If you build it, will they come?

An illustration of the Juniper Building on a new 90-acre campus that will open in fall 2023. It is part of a new partnership between Salt Lake Community College and the University of Utah. (Image: SLCC)

There is perhaps no perfect time for community colleges to build new facilities as the pandemic and other factors impact student enrollment. Fall 2020 admission at community colleges dropped 10% from a year earlier, according to National Student Clearinghouse data from December 2020, far outweighing the 1% decline in undergraduates at public and private nonprofit four-year institutions.

However, two-year colleges won’t let perfect be the enemy of the good when it comes to campus improvement. Even as more students access hybrid learning, community colleges are getting creative with funding and partnerships to build anew or renovate current facilities.

Salt Lake Community College (SLCC) recently entered a partnership with the University of Utah on a joint $57 million campus in Herriman. The Juniper Building on the new 90-acre campus opens in Fall 2023, aiding the pursuit of higher ed in the fast-growing cities of Herriman, Riverton and Draper.

This excerpt comes from an article in the upcoming October/November issue of Community College Journal, published by the American Association of Community Colleges.

SLCC President Deneece Huftalin says learners can earn an associate and bachelor’s degree all in one location, with 2,000 students forecasted for year one and 7,000 by 2025. The facility will be utilized by both entities for general classroom and lab space as well as student service functions.

“There will be a transfer center, because the idea is to move between SLCC and the University of Utah,” Huftalin says. “The bulk of the facility will be classroom space, but you still need those other services to be successful.”

Working together for the community

Upon opening, Juniper will offer degrees in fields such as nursing, business, computer science and more. Essential student services are expected to include admissions, advising, transfer support and financial aid. Huftalin says the building and surrounding campus will meet demand for education and employment in the burgeoning southwest region of Salt Lake Valley. SLCC and its university partner lobbied for $32 million in state funding, garnering additional assets from internal reserves, private donors and local infrastructure investments. Supplementary dollars for the project were provided by the University of Utah.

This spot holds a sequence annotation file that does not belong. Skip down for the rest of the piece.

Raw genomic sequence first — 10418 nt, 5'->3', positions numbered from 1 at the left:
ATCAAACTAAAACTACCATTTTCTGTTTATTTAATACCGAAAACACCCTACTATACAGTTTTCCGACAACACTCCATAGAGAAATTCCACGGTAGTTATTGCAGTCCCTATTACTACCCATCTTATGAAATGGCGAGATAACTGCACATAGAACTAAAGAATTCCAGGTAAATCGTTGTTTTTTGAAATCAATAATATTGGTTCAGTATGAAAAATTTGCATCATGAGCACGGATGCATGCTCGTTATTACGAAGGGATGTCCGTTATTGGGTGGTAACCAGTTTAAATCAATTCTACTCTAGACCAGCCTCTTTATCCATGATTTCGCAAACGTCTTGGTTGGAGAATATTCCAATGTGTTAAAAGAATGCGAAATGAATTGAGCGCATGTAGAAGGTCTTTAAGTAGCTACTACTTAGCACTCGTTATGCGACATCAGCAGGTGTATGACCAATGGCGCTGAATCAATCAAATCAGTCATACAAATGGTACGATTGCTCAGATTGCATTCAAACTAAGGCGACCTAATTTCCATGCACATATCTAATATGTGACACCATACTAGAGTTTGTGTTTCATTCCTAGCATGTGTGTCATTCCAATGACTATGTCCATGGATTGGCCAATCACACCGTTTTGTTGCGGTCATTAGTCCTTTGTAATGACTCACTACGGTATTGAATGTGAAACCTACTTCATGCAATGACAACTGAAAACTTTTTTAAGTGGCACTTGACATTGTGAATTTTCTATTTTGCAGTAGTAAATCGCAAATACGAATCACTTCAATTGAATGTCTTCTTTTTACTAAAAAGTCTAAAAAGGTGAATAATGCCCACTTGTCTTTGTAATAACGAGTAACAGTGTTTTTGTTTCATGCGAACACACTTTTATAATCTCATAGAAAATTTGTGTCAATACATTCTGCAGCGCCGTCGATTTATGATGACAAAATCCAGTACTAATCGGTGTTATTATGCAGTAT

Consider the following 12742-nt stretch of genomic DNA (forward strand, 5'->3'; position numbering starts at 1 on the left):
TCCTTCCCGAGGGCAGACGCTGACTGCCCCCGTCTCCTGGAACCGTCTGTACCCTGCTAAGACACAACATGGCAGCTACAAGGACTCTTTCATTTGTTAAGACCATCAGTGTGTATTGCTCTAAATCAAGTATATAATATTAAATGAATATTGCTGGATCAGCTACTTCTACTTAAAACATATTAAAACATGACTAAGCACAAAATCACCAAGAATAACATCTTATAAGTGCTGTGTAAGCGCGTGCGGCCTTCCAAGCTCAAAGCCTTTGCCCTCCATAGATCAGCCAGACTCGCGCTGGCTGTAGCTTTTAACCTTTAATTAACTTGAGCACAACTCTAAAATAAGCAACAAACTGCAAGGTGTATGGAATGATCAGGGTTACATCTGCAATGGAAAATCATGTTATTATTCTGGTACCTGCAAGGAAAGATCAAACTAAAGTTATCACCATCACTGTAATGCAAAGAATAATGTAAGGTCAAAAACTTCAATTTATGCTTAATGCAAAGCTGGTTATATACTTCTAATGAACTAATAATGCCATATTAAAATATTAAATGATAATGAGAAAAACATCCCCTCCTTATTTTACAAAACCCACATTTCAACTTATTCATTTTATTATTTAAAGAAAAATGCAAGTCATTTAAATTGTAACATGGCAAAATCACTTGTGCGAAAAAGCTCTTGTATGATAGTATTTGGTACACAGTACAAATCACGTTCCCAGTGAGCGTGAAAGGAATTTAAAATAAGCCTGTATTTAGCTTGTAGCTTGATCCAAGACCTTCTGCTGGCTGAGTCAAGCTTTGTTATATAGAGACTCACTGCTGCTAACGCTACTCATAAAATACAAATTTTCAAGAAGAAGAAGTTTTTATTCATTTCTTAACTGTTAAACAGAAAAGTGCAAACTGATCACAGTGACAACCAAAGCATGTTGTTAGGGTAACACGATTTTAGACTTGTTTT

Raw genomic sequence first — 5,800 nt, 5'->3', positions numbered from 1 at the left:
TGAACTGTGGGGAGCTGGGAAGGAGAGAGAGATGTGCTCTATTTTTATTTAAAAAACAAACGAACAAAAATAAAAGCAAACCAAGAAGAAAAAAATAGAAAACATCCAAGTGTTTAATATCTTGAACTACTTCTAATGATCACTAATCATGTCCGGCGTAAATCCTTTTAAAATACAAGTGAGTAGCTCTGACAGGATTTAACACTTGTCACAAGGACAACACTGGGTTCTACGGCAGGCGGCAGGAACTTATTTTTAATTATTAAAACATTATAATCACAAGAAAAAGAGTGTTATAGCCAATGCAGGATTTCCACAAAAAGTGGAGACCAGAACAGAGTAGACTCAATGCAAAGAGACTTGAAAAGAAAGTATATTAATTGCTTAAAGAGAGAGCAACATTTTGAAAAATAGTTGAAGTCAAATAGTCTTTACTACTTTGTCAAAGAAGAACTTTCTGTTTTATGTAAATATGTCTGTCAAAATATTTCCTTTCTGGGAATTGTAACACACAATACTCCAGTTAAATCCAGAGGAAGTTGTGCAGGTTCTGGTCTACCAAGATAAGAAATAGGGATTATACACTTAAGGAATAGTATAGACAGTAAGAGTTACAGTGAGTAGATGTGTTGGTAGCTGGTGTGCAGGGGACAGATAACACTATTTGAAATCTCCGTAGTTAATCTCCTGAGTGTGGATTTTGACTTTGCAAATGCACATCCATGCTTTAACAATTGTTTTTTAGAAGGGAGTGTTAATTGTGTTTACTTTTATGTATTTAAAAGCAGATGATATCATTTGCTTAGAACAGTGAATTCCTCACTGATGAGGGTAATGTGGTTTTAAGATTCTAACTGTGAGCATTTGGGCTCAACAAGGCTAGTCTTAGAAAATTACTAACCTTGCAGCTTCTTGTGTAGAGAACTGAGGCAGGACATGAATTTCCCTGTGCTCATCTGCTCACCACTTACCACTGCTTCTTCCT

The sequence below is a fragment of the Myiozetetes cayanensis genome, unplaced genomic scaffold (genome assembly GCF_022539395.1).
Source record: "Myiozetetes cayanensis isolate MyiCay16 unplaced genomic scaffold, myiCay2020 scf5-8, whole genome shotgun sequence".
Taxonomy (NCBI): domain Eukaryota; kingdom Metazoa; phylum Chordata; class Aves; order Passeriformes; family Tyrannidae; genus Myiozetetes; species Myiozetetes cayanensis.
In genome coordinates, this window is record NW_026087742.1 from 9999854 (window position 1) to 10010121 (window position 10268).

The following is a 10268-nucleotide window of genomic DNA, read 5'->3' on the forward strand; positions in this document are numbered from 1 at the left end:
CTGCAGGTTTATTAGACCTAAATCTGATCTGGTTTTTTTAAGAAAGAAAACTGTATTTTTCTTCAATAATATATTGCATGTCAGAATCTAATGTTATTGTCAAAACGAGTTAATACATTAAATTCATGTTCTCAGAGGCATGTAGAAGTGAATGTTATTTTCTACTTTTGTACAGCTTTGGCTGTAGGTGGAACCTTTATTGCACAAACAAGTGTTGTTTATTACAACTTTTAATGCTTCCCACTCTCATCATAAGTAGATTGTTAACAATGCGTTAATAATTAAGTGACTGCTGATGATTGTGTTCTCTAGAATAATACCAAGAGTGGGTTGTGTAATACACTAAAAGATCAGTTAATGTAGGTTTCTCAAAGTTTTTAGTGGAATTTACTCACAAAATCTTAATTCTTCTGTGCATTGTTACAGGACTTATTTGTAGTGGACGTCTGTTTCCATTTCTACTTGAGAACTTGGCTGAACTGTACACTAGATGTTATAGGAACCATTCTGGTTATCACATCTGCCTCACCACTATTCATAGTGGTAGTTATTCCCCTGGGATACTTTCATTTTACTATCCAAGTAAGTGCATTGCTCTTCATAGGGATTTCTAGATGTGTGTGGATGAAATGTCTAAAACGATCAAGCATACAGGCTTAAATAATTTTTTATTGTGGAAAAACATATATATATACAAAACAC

Huftalin and then University of Utah President Ruth Watkins attended board of higher education and Utah legislature meetings to promote the partnership. As the schools already shared transfer articulation processes as well as federal grants for low-income learners, embarking on a new mission together has only further cemented the relationship.

“We have dedicated, focused people who are doing this for the students,” Huftalin says. “Everyone is bringing the right perspective in terms of how we do that work. The high school population in Salt Lake County is growing — for all of them to access us or the university is quite a trek across the valley. So we talked to our university partners and said, ‘Why don’t we create efficiency in one building, with services and space making it easier for students to stay in one place?’”

Now that SLCC knows it has a building, the next step is determining alongside the university how to best use it. For instance, having dedicated classes for each institution upon launch doesn’t preclude a possibility of shared classroom space down the line.

The tech component

Regardless of how space is used, technology will be a key facet of student instruction, notes Jeffrey West, vice president of finance and administration at SLCC.

Pandemic-spurred hybrid classrooms — where learners attend in person or online — will harness current learning management systems and video platforms. Network infrastructure, meanwhile, will be strengthened via new fiber networks installed throughout Salt Lake Valley.

“We’ve already put into place plans and budget to outfit technology in classrooms,” West says. “This will allow for easier two-way communication for both faculty and students, especially since more of our offerings are going online. We’re not making a big shift online outside of Covid necessity, but that technology will be part of our future.”

There’s more to this article in the upcoming new issue of CC Journal!

About the Author

Douglas Guth
is a writer based in Ohio.